It is generally agreed that something happened to the culture in the 1960s. Immediately during the post-war period, higher education was still in the hands of the mandarin classes and deference was paid to their superior knowledge and authority. There was even a popular advertising poster of the 1950s which read “Top People take The Times” showing men in formal dress.
I make this comment as I have just been reading the first novel of a young member of this mandarin class, published in 1951. Tillotson by Philip Trower, who died aged 95 in January this year and about whom I have subsequently blogged, is available on Amazon and is worth resurrecting, partly because it is an elegant and accomplished piece of writing for a young man in his twenties and partly because it assumes an educated and cultured readership. It is thus dated, with echoes of EM Forster – especially as it is set in an invented country somewhere in “the Levant” – and the high-minded frivolity of the Bloomsbury Group.
In later life, Philip described it as a “children’s story.” I see what he means; it is essentially a fable about adult children – that is, a caste somewhat removed from real life by their inherited incomes and their leisure. A group of upper-class aesthetes and others meet up in a town called Tortola in a country called Doria, drawn together by a mysterious personality – Tillotson – who is never seen. A famous art historian who has invented the concept of “unique vitality” to distinguish great sculpture from its imitations, he is linked to the other characters through romance (a faded duchess), feigned friendship (with a Swedish art collector), itemising his collection (a young secretary) and so on.
The author, educated at Eton and Oxford and who fought in the War in Italy, was, at the time he wrote the novel, a nominal member of the Church of England. To be civilised was to be respectful to a major religious faith, even if you did not take its truths seriously. His alter-ego in the novel is a young baronet, Sir Jacob D’Albey, who is seeking a sentimental and aesthetic education abroad in the villa of his uncle, Uther Pendragon; the latter, worldly and sophisticated, acts as his mentor.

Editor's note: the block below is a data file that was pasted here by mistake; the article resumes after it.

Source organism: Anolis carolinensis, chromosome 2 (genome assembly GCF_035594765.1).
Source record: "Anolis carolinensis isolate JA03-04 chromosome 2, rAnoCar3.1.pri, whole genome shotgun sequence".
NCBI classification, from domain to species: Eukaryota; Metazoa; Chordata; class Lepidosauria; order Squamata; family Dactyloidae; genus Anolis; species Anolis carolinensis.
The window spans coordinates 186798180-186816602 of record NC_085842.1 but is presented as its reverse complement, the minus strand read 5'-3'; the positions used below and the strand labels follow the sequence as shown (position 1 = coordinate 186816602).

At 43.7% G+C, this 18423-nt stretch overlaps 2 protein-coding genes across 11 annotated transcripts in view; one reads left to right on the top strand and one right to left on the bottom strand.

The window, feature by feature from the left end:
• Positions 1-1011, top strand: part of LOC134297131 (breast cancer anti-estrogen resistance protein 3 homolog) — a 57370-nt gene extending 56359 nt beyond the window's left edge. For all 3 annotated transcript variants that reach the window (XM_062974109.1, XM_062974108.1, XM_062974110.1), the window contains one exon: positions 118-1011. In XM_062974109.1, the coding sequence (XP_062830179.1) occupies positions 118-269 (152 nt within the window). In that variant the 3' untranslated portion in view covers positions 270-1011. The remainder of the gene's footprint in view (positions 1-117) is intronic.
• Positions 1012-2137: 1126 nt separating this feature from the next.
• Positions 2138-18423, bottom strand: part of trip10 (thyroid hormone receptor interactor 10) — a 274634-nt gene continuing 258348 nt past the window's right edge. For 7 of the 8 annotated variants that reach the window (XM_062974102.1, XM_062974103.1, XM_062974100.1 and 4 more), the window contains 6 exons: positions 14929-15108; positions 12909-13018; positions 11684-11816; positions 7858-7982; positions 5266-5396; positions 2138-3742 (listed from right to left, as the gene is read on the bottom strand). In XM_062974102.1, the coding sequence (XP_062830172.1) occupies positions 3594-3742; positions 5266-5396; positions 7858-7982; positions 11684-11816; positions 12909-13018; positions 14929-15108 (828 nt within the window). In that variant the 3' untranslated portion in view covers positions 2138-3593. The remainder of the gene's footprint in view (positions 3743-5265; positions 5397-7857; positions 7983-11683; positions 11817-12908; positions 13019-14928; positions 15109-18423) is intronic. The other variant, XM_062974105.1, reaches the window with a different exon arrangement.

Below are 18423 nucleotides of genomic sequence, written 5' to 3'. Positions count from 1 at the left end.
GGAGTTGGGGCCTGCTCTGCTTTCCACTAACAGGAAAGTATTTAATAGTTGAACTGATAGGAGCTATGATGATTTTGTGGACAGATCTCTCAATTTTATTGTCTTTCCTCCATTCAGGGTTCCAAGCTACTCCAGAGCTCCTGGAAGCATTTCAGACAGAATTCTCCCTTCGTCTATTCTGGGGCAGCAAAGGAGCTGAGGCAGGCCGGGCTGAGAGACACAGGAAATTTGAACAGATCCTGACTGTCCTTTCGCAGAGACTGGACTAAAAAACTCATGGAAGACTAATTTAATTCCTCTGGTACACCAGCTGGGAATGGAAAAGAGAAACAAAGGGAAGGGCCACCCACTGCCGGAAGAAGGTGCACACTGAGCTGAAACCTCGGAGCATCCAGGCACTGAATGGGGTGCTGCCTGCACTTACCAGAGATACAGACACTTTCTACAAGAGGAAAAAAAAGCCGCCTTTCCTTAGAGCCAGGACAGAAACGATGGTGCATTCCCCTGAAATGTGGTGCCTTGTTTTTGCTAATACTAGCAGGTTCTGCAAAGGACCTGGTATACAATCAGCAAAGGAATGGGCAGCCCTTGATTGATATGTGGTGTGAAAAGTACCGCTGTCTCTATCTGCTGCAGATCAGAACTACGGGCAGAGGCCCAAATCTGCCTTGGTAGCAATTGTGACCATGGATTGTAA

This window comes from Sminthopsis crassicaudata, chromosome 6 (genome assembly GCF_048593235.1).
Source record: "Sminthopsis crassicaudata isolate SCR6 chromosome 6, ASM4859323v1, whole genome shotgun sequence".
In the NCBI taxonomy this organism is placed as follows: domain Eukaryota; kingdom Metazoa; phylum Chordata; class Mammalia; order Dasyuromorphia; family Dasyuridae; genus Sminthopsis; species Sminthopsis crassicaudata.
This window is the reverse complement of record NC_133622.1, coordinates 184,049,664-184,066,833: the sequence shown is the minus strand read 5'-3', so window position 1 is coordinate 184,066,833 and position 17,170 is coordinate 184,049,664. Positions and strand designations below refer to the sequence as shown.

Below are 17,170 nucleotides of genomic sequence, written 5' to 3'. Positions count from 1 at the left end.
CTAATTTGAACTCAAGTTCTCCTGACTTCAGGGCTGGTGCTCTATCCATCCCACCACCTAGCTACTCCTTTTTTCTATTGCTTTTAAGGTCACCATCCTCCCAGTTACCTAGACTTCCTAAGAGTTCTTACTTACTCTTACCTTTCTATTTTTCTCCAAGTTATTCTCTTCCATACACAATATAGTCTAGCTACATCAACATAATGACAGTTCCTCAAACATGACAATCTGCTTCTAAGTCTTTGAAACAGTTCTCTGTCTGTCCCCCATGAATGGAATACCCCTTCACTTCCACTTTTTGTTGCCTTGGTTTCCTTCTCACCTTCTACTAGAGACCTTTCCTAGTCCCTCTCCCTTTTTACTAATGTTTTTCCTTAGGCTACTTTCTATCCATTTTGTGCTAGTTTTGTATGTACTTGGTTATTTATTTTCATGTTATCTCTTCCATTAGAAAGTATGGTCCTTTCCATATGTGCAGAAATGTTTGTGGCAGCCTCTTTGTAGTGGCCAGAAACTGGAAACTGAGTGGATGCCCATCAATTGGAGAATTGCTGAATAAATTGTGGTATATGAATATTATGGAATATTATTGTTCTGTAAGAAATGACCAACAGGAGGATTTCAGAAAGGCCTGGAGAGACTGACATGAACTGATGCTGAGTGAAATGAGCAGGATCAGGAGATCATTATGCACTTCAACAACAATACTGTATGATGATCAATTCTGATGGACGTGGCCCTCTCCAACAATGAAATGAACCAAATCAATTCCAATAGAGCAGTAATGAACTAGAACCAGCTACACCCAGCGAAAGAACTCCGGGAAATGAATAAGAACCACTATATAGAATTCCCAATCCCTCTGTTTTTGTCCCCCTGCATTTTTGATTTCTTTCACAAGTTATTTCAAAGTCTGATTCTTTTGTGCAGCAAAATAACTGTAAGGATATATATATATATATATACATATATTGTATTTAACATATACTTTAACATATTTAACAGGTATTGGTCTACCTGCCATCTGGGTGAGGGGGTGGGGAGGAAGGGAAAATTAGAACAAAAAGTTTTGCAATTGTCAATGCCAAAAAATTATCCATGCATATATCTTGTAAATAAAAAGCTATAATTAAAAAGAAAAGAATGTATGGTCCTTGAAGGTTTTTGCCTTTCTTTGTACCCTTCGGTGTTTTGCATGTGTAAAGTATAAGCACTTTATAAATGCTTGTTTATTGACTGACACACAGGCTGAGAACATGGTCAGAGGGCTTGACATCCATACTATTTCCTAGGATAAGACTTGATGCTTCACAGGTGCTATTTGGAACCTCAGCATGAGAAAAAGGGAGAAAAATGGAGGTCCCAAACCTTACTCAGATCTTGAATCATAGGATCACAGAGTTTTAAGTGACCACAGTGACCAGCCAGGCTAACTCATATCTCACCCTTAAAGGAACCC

Pendragon, in the witty, cynical tone of the novel, reflects on the big questions of life: “It takes time to be good. Is it worth beginning? Suppose he were to put all his money on a Christian way of life and then found that God didn’t exist, would he not have wasted his life in pointless unselfishness?” He sees that for Jacob, these thoughts have the urgency of youth: “He can’t avoid the questions, “What are we doing? Where are we going? Are we put here to enjoy ourselves, or are we put here to be good? Somehow an answer must be found. God does not provide one, and next to God is Art.”
Warming to his theme, Pendragon continues: “As a religion, art has two advantages. It demands sensitivity and intelligence, but none of the unpleasant virtues like self-sacrifice. It is a religion for the elect, combining mystery with limitless speculation…” Later in the novel, Jacob himself comes to realise that, “Although, if enjoyed for their own sakes, the arts can give comfort, they cease to do so when by them men try to come nearer an understanding of God and death.”
Soon after finishing the book, Philip turned his back on writing this kind of fiction. He had realised the limitations of high culture just as Jacob had, and had become a Catholic. And then came the 1960s, when only a serious faith could withstand – just – the deluge that followed.
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